To evaluate the registration, we follow the standardized evaluation methodology [9, 10] and compute the mean reprojection distance (mRPD), success rate (SR) and capture range (CR) with a success mRPD threshold of 2 mm. Additionally, we compute the gross success rate (GSR)  as well as a gross capture range (GCR) with a success criterion of 10 mm in order to further assess the robustness of the methods. We generate random start transformations in a range of 0 mm - 30 mm using a modified version of the method described by van de Kraats et al. .
The accuracy (mRPD) as well as robustness (SR, CR, GSR and GCR) for the compared methods are summarized in Tab. 1. We observe that PPC-L achieves the best SR of 94.3 % and CR of 13 mm. Compared to PPC (SR of 79.3 % and CR of 3 mm), PPC-R also achieves a higher SR of 88.1 % and CR of 6 mm. For the regularized motion estimation, the accuracy decreases for increasing regularizer influence (0.790.22 mm for PPC-R and 1.180.42 mm for PPC-RM), compared to PPC (0.750.21 mm) and PPC-L (0.740.26 mm). A sample registration result using PPC-L is shown in Fig. (d)d.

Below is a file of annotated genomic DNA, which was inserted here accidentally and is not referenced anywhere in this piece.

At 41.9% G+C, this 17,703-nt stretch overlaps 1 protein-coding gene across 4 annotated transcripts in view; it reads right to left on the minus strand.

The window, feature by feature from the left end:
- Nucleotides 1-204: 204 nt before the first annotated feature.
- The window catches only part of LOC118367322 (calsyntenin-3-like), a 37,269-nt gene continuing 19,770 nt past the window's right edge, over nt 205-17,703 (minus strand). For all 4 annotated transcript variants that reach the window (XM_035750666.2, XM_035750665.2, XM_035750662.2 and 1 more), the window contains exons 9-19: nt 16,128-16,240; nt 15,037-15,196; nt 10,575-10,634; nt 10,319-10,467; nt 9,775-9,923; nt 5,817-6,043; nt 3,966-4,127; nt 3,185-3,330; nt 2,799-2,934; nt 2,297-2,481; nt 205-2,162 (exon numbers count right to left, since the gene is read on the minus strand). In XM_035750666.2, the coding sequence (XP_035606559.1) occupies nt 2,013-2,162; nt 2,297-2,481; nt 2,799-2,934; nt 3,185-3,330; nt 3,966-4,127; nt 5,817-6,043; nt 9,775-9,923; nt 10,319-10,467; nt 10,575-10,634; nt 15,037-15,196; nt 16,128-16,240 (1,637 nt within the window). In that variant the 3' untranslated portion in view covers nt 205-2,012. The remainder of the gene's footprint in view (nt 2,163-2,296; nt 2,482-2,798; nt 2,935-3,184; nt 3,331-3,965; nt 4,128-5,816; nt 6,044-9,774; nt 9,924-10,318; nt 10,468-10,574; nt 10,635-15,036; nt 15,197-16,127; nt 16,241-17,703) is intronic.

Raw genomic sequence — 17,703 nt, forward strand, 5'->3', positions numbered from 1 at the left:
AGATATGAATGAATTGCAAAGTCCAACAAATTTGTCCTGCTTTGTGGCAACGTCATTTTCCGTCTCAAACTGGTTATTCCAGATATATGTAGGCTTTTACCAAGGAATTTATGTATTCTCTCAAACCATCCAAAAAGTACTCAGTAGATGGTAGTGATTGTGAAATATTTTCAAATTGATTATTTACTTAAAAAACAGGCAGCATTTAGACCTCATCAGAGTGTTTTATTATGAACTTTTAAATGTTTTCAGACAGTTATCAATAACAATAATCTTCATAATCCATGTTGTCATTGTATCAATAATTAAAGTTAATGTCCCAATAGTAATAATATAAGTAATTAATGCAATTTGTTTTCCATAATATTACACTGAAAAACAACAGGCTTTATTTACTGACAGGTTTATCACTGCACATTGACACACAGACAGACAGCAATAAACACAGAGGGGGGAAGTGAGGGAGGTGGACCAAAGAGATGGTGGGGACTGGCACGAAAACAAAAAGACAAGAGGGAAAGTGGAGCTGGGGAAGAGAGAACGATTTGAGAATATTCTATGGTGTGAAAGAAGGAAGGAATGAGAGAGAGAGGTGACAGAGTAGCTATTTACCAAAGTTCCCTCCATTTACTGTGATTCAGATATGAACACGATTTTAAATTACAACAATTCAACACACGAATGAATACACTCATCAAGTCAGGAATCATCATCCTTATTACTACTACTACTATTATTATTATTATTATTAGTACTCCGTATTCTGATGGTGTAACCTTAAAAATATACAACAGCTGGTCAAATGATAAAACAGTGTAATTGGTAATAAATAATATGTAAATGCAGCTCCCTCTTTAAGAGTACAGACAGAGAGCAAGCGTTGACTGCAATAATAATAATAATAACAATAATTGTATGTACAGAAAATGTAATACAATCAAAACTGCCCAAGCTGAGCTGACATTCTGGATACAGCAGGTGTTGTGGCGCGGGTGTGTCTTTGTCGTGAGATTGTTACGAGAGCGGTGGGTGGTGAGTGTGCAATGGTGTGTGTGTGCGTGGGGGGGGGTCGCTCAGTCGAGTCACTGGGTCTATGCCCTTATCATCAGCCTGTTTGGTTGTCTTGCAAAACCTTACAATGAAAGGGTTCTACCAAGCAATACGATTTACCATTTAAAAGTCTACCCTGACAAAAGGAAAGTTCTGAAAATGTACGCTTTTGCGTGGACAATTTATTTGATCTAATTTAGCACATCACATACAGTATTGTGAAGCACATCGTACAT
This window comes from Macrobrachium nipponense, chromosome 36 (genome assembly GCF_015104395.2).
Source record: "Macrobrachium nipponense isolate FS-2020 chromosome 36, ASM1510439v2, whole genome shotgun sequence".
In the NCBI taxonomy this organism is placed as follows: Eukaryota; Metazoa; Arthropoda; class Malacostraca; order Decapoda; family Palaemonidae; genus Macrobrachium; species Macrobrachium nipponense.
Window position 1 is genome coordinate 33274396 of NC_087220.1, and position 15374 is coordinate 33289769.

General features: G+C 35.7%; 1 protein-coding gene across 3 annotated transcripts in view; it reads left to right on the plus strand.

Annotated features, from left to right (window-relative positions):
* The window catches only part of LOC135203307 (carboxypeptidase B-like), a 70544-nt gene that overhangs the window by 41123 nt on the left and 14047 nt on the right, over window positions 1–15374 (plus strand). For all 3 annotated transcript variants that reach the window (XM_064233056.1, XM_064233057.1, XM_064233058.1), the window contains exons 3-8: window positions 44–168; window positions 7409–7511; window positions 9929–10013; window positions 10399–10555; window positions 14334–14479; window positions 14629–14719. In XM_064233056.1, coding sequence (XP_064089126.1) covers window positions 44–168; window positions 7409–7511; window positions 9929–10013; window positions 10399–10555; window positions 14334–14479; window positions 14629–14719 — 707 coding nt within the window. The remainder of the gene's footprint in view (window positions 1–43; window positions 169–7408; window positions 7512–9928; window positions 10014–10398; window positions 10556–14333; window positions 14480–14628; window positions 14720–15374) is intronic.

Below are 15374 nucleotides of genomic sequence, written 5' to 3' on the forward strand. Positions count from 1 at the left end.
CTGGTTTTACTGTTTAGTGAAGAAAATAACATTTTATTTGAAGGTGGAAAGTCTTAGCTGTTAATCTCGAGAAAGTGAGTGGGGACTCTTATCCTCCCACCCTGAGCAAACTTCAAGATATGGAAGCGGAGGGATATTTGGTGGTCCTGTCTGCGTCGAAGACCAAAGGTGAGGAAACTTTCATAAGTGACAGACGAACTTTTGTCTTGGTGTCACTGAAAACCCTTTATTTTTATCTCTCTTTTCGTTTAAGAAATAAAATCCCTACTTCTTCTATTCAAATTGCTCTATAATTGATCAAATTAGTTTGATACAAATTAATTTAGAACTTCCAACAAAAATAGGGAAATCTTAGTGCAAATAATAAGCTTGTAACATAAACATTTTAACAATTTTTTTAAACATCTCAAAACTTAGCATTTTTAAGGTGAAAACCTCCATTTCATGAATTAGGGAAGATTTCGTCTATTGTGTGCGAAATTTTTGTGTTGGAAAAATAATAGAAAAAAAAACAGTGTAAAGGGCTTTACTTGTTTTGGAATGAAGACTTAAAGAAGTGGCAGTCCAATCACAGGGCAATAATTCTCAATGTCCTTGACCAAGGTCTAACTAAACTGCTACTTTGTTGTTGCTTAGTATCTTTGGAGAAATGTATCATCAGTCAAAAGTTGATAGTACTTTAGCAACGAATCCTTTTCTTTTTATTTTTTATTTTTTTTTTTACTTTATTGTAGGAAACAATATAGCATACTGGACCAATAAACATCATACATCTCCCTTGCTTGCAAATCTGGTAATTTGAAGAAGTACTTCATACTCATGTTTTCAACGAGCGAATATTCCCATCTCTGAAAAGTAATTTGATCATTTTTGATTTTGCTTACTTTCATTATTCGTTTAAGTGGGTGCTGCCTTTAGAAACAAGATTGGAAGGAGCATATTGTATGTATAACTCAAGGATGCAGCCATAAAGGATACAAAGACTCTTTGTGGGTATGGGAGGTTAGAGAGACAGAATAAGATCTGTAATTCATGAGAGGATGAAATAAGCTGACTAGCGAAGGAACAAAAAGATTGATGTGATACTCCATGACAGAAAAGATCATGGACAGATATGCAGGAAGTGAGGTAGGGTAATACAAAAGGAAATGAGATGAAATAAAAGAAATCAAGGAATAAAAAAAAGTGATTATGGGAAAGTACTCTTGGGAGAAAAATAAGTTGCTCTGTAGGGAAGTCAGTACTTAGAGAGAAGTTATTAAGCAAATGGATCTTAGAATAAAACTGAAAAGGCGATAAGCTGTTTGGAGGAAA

|Method||mRPD (meanstd.) [mm]||SR [%]||CR [mm]||GSR [%]||GCR [mm]|
For strongly regularized motion estimation, we observe a large difference of GSR and SR for strong regularization. While for PPC-R, the difference is only 2.6 %, it is very high for PPC-RM. Here a GSR of 95.1 % is achieved, while the SR is 59.6 %. This indicates that while the method is robust, the accuracy is low. Compared to the CR, the GCR is increased for PPC-L (22 mm vs. 13 mm) and especially for PPC-RM (20 mm vs. 4 mm). Overall, this shows that while some inaccurate registrations are present in PPC-L, they are very common for PPC-RM.
Single Iteration Evaluation
To better understand the effect of the correspondence weighting and regularization, we investigate the registration results after one iteration on the lowest resolution level. In Fig. 2, the PE in pixels for the points is shown for all cases in the validation set. As in training, 1024 correspondences are used per case for all methods. We observe that for PPC, the error has a high spread, where for some cases, it is decreased considerably, while for other cases, it is increased. For PPC-R, most cases are below the initial error. However, the error is decreased only marginally, as the regularization prevents large motions. For PPC-L, we observe that the error is drasticly decreased for most cases. This shows that PPC-L is able to estimate motion efficiently. An example for correspondence weighting in PPC-L is shown in Fig. (c)c, where we observe a set of consistent correspondences with high weights, while the remaining correspondences have low weights.